Their goal is simply to make a difference, one piece of litter at a time.
The College of Education’s Making A Difference Project partnered with Tanner G. Duckrey Elementary School in North Philadelphia and held a localized cleanup effort in conjunction with the citywide push by Mayor Michael Nutter.
“We are very much about the community and community involvement” said David Baugh, principal at Duckrey Elementary.
Duckrey Elementary is one of four schools in the area associated with the College of Education’s MAD Project.
The city put out a request for a school in the area to host a local cleaning effort, and Duckrey accepted the offer. Volunteers from FOX29 and Bank of America also came out to help with the activities.
Tiffany Tavarez, the assistant director of Alumni Affairs at Temple, said when she received an overwhelming response from people who wanted to participate in the event, she suggested that the College of Education join the effort.
“It is good to be working on the grassroots level,” Tavarez said.
Dixie Roane brought her entire fencing team from Strath Haven Middle School in Wallingford, Pa.
“I’m teaching them to just give back and learn what it means to be a good citizen,” Roane said.
Freeman Miller lives on North Carlisle Street and said he enjoys living and working in North Philadelphia because of its diversity.
“It is a wonderful booster shot,” Miller said of the project. “It is great of Nutter to ask everyone to clean up and start thinking positive. It is a way to kick off a new city and a new attitude.”
After a briefing from Baugh, the auditorium packed with more than 100 people headed out into the hallway while volunteers were given new brooms, shovels and trash bags provided by the city.
Eager kids started sweeping everything in sight once they walked out the front doors. Every alleyway along Diamond Street between 15th and 17th streets were filled with people hunched over, picking up garbage, shoveling dirt or transporting filled bags of trash to the curb.
Lauren Chandler, who lives on French Street, was at a deli while the volunteers started their work.
“It is nice to see an array of people come into my neighborhood and do this,” Chandler said.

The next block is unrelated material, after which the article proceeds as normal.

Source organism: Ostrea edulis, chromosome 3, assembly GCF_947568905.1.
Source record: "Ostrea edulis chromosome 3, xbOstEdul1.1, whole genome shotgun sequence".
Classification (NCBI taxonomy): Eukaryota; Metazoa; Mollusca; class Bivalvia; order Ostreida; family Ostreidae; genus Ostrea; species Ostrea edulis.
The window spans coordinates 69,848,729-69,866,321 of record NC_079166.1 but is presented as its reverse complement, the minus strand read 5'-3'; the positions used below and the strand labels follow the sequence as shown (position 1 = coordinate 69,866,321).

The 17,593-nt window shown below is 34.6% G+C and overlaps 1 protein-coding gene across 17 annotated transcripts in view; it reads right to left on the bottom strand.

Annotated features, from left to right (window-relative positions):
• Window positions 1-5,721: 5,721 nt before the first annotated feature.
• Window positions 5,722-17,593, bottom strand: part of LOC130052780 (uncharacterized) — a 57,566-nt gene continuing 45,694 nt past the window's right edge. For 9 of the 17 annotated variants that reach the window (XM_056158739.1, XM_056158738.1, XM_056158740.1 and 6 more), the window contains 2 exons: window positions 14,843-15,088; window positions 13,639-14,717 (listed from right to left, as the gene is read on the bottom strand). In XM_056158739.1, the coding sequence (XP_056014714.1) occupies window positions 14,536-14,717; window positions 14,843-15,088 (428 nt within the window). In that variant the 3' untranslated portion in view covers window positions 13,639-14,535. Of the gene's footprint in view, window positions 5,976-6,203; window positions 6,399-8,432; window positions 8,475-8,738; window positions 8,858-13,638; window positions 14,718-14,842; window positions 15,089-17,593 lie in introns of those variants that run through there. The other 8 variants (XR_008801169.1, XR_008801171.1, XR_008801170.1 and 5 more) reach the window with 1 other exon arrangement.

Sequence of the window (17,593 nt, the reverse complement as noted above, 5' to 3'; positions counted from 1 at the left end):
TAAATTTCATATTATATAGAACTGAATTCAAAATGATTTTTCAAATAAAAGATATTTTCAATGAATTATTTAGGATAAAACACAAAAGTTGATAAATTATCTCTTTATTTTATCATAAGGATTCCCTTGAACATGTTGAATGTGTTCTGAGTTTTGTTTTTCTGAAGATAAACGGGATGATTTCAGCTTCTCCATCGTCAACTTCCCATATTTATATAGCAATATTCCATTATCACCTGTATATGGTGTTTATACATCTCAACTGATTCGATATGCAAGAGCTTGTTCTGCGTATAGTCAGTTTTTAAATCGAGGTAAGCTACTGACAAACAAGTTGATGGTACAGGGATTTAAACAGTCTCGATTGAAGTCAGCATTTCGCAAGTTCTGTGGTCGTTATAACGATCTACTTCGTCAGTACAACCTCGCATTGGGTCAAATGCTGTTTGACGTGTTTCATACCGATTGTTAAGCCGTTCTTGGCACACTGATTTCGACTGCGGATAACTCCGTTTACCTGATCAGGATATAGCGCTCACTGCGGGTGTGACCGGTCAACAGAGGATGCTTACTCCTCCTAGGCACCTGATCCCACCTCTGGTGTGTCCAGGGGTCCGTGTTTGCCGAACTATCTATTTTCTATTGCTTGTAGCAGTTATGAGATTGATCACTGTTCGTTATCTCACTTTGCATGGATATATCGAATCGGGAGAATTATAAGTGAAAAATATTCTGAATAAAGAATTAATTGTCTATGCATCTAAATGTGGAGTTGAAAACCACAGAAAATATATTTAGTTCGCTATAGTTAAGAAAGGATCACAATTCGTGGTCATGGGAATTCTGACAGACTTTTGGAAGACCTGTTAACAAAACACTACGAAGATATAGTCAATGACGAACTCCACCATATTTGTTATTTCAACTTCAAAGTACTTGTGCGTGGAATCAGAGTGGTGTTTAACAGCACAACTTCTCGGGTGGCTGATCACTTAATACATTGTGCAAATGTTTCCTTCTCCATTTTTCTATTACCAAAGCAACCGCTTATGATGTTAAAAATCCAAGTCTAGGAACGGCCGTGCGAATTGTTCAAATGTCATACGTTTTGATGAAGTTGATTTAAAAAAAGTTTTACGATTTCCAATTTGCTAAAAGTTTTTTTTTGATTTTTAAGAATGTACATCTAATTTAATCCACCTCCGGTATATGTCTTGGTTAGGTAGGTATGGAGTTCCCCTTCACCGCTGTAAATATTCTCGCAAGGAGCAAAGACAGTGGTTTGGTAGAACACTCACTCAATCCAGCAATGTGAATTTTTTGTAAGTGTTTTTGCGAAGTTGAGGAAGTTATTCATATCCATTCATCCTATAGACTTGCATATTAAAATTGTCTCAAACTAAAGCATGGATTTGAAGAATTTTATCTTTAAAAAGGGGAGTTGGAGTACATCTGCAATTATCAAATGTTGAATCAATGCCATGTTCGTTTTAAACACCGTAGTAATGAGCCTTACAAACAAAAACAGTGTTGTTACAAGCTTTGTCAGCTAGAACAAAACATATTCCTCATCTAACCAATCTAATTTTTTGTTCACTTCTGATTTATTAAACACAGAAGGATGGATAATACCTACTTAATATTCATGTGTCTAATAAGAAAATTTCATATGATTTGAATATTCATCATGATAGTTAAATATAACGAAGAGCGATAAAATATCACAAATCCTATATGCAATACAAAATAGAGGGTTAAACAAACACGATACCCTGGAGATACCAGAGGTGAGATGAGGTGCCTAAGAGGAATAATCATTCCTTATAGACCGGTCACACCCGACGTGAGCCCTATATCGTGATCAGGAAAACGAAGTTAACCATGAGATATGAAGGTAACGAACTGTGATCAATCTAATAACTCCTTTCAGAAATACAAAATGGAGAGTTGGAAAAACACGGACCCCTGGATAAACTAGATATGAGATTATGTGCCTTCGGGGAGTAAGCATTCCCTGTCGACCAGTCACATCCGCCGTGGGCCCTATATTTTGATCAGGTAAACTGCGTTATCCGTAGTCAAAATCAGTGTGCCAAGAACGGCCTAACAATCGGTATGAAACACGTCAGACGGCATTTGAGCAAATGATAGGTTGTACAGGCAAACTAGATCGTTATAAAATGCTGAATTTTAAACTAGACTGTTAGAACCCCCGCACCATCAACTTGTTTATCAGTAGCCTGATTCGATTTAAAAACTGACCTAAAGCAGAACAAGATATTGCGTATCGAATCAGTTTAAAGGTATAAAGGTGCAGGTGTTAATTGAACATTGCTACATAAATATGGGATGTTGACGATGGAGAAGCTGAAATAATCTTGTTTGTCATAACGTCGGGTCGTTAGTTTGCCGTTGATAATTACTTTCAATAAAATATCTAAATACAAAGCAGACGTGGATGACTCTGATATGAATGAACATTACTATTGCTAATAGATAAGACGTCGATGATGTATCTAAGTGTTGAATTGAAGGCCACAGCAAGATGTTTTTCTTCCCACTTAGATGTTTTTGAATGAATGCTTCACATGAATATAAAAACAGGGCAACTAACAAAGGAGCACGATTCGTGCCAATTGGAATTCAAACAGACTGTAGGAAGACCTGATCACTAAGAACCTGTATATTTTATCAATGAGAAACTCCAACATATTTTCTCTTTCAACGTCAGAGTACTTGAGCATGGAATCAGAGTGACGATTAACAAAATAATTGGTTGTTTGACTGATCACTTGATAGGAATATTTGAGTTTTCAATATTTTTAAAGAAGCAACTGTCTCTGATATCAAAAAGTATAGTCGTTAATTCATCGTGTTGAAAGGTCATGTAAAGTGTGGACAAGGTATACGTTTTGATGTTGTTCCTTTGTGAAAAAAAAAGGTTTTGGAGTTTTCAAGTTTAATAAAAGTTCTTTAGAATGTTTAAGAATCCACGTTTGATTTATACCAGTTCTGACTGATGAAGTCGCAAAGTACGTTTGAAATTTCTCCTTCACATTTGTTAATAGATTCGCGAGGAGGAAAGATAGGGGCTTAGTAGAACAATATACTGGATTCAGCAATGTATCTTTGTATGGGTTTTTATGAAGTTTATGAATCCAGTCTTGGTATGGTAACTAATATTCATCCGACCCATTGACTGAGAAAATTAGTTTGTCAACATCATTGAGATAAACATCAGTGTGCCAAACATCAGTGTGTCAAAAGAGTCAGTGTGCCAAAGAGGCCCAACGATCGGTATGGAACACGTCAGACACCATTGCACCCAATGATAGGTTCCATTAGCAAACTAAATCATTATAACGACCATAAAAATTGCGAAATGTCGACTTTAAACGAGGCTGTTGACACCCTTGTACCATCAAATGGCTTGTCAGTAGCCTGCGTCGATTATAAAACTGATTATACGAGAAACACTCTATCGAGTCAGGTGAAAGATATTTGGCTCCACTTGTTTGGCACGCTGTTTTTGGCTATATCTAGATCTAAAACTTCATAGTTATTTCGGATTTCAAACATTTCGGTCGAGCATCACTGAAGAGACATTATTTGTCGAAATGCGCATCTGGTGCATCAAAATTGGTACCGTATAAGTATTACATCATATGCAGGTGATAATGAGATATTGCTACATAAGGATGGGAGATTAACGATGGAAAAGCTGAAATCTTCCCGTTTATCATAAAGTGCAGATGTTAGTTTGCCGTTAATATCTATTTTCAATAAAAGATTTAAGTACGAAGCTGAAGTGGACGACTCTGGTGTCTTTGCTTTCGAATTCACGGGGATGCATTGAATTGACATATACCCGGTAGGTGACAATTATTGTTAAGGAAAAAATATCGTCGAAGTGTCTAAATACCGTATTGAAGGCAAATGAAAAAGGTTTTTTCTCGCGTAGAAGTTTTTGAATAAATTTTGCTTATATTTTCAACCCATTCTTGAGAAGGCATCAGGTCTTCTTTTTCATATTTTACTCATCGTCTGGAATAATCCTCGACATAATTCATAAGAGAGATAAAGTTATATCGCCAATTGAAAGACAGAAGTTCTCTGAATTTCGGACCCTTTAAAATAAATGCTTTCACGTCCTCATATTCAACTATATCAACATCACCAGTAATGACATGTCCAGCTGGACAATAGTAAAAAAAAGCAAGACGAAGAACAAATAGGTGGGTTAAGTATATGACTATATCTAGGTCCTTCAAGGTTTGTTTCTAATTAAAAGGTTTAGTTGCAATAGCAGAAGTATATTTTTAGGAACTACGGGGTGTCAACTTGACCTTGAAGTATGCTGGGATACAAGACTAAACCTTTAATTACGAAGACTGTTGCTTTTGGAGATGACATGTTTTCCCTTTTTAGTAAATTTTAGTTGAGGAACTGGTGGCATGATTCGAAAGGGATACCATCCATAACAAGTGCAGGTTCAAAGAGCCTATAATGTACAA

But not everyone shared Chandler’s view.
“It’s a crazy area,” said Al Jones, who lives on 16th and Diamond streets. “It’s good you’re cleaning up, but is this going to be a Temple block or our block?
“Temple kids are all around here, partying and leaving their s—,” Jones said as he sat on his front steps across from Duckrey Elementary, watching the numerous volunteers clean the opposite side of the street.
The long-term effects of this one day were doubted by many. Rachel Horning is a photojournalism major at Messiah College, which has a satellite campus at Broad and Diamond streets. She said she wasn’t sure if the cleaned streets would stay.
“Honestly, it will get cleaned up today, but will be like this again in a year,” Horning said.
Skinika St. Cyr runs the after-school programs at Duckrey Elementary and lives in the area.
“It is nice to see the Temple students, but there should be more community members here. If they worked to clean up, they would work to keep it clean,” St. Cyr said.
The blocks directly around Duckrey Elementary saw an immediate change as the bags of trash started to pile up next to the telephone poles on the corners, but only one block past the designated area, a vacant lot held its fair share of trash.
Nutter’s plan may seem too ambitious to some, but those involved wanted to try it anyway.
“I have hope for Philadelphia,” senior communications major Marissa Coyne said, “and I’m happy to see things like this can actually happen.”
Greg Adomaitis can be reached at email@example.com.